Babies observe, learn and grow every time they interact with others. Their brains have more potential for development now than at any other time in their lives. Caregivers can nurture that development by connecting with their child in little ways, every day. By building your relationship with your child, you are building their brain’s foundation.
There are thousands of ways we can connect with babies every day. Whether it’s taking turns cooing, playing peek-a-boo or touching her toes, every interaction makes a difference.
Usually we focus on the physical needs of a baby – feeding them, changing them, making sure they are warm enough, for example – but we might not all be aware of how much little connections mean for a baby’s development. Nurturing, consistent and safe relationships with parents give babies opportunities to learn about their world. These relationships and interactions build a baby’s brain.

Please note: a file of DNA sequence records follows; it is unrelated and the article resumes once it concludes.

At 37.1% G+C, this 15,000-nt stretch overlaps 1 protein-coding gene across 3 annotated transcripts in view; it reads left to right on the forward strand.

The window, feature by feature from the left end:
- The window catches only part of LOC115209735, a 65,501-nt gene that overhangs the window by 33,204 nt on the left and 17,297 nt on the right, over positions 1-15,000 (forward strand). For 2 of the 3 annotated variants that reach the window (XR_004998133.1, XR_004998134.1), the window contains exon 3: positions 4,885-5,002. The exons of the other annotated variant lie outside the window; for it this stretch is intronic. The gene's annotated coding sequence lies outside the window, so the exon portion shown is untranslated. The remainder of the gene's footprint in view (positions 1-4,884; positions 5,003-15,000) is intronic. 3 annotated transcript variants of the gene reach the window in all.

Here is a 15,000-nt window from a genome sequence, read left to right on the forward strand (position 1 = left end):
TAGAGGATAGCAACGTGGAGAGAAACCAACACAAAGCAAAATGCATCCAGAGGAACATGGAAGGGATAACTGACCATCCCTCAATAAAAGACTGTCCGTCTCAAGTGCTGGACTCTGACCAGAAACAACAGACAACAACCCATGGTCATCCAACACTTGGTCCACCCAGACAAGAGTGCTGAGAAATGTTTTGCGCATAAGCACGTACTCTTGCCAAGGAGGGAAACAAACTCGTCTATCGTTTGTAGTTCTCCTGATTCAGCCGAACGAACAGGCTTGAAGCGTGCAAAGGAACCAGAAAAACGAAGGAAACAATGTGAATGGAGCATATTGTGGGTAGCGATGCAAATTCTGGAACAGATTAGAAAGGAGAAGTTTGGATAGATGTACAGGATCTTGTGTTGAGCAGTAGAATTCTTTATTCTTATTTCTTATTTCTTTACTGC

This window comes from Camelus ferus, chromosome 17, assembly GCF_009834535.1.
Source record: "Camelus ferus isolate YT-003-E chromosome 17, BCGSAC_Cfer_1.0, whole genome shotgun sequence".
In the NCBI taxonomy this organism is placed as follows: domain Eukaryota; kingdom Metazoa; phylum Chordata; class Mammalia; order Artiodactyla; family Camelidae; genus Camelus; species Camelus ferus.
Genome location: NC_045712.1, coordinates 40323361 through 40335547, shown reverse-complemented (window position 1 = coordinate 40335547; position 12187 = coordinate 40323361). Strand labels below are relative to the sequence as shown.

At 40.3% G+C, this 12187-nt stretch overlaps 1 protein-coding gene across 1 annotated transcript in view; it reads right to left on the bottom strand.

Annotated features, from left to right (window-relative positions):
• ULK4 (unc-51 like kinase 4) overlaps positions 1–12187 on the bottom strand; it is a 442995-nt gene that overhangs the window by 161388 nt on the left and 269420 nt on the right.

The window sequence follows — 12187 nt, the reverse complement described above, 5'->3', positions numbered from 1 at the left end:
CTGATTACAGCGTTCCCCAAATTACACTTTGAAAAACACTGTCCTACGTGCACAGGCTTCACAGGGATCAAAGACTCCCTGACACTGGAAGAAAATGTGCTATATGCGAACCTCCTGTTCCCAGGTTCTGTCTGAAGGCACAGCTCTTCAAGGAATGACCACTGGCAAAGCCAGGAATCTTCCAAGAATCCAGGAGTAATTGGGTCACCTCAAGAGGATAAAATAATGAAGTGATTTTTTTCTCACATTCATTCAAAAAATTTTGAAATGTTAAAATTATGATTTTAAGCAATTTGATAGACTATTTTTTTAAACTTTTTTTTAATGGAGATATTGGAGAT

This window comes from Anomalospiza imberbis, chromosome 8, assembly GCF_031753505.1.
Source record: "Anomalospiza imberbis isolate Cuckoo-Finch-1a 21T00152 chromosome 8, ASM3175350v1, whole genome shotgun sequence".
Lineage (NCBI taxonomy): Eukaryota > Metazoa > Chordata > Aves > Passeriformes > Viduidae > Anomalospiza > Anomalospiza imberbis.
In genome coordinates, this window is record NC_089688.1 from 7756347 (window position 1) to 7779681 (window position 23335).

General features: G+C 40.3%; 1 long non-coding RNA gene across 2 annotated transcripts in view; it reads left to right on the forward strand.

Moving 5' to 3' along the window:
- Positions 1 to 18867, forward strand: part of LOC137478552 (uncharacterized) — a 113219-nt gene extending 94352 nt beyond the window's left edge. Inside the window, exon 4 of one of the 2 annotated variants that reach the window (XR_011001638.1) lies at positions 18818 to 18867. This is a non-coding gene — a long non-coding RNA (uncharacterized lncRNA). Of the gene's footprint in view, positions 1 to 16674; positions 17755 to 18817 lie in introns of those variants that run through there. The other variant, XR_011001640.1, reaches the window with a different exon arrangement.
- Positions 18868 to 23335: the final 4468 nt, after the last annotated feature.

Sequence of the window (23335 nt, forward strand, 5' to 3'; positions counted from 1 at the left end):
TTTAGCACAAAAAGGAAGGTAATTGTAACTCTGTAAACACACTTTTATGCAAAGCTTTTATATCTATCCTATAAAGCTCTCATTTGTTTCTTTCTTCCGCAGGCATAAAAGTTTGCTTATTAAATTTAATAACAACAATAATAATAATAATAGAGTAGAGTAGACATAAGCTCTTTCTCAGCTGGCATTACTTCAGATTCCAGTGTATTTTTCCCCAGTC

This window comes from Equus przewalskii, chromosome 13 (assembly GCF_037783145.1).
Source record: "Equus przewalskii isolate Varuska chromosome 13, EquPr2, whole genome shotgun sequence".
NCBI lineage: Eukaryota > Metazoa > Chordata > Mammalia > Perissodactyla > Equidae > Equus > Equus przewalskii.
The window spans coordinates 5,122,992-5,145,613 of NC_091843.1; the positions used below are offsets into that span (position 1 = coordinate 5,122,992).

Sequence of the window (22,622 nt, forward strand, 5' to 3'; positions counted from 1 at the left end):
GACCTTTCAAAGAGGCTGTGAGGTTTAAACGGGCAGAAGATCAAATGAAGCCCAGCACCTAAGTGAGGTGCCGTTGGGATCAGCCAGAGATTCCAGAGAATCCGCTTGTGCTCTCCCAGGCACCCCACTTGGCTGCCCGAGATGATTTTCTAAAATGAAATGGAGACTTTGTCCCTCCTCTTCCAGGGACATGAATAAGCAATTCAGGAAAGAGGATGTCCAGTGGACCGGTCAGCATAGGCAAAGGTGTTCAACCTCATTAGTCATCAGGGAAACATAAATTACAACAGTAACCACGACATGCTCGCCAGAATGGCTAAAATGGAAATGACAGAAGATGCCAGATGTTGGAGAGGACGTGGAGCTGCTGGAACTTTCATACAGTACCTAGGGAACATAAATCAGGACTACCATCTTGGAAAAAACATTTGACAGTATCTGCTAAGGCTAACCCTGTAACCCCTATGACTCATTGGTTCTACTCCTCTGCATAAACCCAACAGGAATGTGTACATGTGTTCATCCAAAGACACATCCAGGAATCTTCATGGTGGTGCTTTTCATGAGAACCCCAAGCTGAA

A baby’s brain is more active and full of possibility now than at any other point in their life. When you talk, play, smile, touch, care for, cuddle and read to your baby, you are helping to make little connections that make a big difference in how your baby’s brain develops.
See a few of the 1,000 ways to care
Serve and return
Even if a baby doesn’t say words to you, they are reaching out to communicate when they make noise, when they look at you, when they move their bodies, when they get upset. Babies are born ready to engage when adults interact with them and respond to their needs. We call this “serve and return.”
Think about it like a tennis game: your child “serves” you the ball by cooing or smiling at you, for example, and you “return” their “serve” by cooing or smiling back at them. Every time this serve-and-return interaction happens, it builds and strengthens connections in your child’s brain.
When you make these connections each day, over and over again, your baby’s brain changes for life. Little connections make a big difference in how your baby’s brain grows and develops.
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Discipline and rewards
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